Online, however, is a Petri dish for rudeness, Forni says, because of the level of anonymity and the abundant access to content built to raise your blood pressure. If we can curtail our urge to vent online, it would go a long way toward a more polite society. Then again, familiarity is no guarantee of civility.
In the workplace. According to the U.S. Department of Labor, there are nearly 2 million acts of physical aggression committed in the American workplace every year. And while it’s true that familiarity lowers the chances that we will get in someone’s face, it is also true that the confinement and everyday pressures of the work environment can lead people to do terrible things.
And that’s just physical aggression. Who knows how many acts of general incivility — a small slur, some passive-aggressive sniping, gossip — occur per year. “Probably billions,” Forni says.
And we accept it. We shouldn’t, but we do, Forni says. It is ironic, because we’re trying to avoid confrontation with people familiar to us. We let things fester until one day someone pushes the wrong button and we blow up. “And then what happens?” he asks. “The other person says ‘Why didn’t you tell me?’ And now you’re doubly at fault because you never said anything.”
One of the key ways to combat uncivil behavior in work, at school, or online, is to address the person being uncivil, Forni says. It is a system he calls SIR — state, inform, request. State the problem, inform the person why you took offense, and request he not do it again.
Most people will respond to this positively, Forni says, because people do not actually like to be rude. Sometimes, he admits, you get a nasty person who will not listen. His advice: “God help you.”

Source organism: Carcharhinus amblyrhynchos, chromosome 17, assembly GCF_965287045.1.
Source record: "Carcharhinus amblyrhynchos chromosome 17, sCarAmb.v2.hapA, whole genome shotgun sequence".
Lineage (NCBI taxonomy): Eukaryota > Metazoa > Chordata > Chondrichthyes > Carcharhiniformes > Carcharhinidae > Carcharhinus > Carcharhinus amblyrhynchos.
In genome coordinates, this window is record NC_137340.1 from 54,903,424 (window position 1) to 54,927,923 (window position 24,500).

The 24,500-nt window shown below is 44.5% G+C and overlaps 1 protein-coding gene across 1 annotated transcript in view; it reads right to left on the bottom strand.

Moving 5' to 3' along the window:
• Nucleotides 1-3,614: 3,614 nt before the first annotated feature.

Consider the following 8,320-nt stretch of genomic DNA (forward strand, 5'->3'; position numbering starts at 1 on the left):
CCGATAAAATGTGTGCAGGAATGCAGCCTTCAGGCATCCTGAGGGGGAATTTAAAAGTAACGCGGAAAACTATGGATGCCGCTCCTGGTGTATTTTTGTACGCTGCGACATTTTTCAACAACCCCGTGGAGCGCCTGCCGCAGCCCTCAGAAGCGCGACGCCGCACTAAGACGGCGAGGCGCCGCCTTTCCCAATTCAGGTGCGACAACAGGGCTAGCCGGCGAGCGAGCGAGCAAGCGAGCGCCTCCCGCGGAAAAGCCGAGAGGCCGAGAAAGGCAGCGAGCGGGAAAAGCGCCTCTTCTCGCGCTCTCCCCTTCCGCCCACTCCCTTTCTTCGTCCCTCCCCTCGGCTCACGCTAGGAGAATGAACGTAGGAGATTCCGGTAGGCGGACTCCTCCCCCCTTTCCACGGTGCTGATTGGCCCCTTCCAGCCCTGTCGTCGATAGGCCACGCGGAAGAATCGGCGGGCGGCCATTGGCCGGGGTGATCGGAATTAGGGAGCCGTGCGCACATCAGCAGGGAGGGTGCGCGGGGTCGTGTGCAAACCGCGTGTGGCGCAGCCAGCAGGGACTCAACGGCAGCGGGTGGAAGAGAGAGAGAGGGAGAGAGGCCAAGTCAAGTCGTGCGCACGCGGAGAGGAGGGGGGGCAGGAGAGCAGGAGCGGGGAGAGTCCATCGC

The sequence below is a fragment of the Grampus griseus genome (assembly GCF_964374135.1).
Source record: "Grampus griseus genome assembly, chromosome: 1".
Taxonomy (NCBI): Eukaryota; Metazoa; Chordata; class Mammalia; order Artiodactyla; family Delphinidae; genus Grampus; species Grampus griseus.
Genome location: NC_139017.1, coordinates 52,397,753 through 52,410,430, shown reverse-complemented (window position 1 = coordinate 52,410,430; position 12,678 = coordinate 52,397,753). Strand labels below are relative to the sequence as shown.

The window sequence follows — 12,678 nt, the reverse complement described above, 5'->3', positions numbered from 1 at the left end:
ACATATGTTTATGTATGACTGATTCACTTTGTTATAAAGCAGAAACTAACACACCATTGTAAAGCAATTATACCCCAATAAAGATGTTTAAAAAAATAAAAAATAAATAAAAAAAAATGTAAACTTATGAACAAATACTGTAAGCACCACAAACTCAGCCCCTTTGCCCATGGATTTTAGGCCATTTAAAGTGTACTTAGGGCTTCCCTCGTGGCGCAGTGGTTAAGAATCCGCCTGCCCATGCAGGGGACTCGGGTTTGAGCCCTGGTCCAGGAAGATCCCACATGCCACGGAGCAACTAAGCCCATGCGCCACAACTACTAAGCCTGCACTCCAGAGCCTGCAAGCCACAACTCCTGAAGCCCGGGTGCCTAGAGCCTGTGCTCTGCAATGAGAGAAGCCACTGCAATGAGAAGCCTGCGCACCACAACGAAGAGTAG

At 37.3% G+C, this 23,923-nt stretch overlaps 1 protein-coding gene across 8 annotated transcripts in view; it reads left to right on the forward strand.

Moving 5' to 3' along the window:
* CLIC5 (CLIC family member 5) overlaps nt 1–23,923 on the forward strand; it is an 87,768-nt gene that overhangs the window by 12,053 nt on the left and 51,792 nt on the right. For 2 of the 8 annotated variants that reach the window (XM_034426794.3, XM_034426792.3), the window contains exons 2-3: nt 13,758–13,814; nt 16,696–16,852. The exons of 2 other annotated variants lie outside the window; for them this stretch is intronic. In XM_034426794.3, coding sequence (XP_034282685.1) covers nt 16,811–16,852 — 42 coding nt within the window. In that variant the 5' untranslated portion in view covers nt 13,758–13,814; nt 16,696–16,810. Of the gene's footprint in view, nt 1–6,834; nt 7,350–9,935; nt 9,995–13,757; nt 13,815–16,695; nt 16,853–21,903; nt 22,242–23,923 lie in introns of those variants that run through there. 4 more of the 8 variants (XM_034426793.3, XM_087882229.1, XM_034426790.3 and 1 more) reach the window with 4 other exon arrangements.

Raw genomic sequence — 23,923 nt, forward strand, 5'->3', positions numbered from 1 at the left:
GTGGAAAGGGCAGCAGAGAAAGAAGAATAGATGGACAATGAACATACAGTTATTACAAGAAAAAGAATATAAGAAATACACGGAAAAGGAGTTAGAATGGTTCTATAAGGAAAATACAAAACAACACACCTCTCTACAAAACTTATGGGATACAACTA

The best defense. There are some people who get along with everyone. They are so nice that no one wants to be even remotely unpleasant around them. This, says Forni, is the best defense — to prevent rudeness from happening by being someone to whom no one wants to be rude.
A measure of cultural understanding helps too. Americans are often criticized by people from other countries for being rude. Forni thought this way too. Back in the late ‘60s, when he came to the states to get his Ph.D. in Italian literature from UCLA, Forni had to go to the doctor. A nurse opened the door and said, “Pier, the doctor will see you now.”
Forni thought this was terribly rude — calling a stranger by his first name — and he spent the evening ruminating on how boorish Americans were. But the next day he got on a bus and saw something he had never seen in Europe — people were saying good-morning to the bus driver and thanking him for dropping them off. He realized that Americans are not rude, they are simply informal.
“Europeans make this mistake all the time,” he says. He recommends a little understanding and a willingness to concede that someone else might see the world differently from you.
Meanwhile, back at Rutgers. Hull says she and Forni are soulmates in how they see the importance of a civilized world. Hull, in fact, cites President Obama’s call for a more civilized dialogue as part of a healthy society as a major source of inspiration.
It all sounds academic, she admits, but Hull says there are very real consequences to uncivilized behavior. Small, seemingly trivial slights can mount up and manifest themselves as lost work time, violence, and the stalling of progress.
“I think it takes a lot of courage to talk about this,” she says. Conversations on morality tend to be scoffed at outside of religious institutions, and such topics often are viewed with mistrust. Civility, like patriotism, after all, can be used to mask unsavory motives.
But, says Hull, the topic is as relevant as ever, and even more so as we still make our way in a newly digital world. There are, after all, no rules to guide us in how and when to talk on our cell phones or respond to an online post.
“We’re looking to generate the conversation,” Hull says.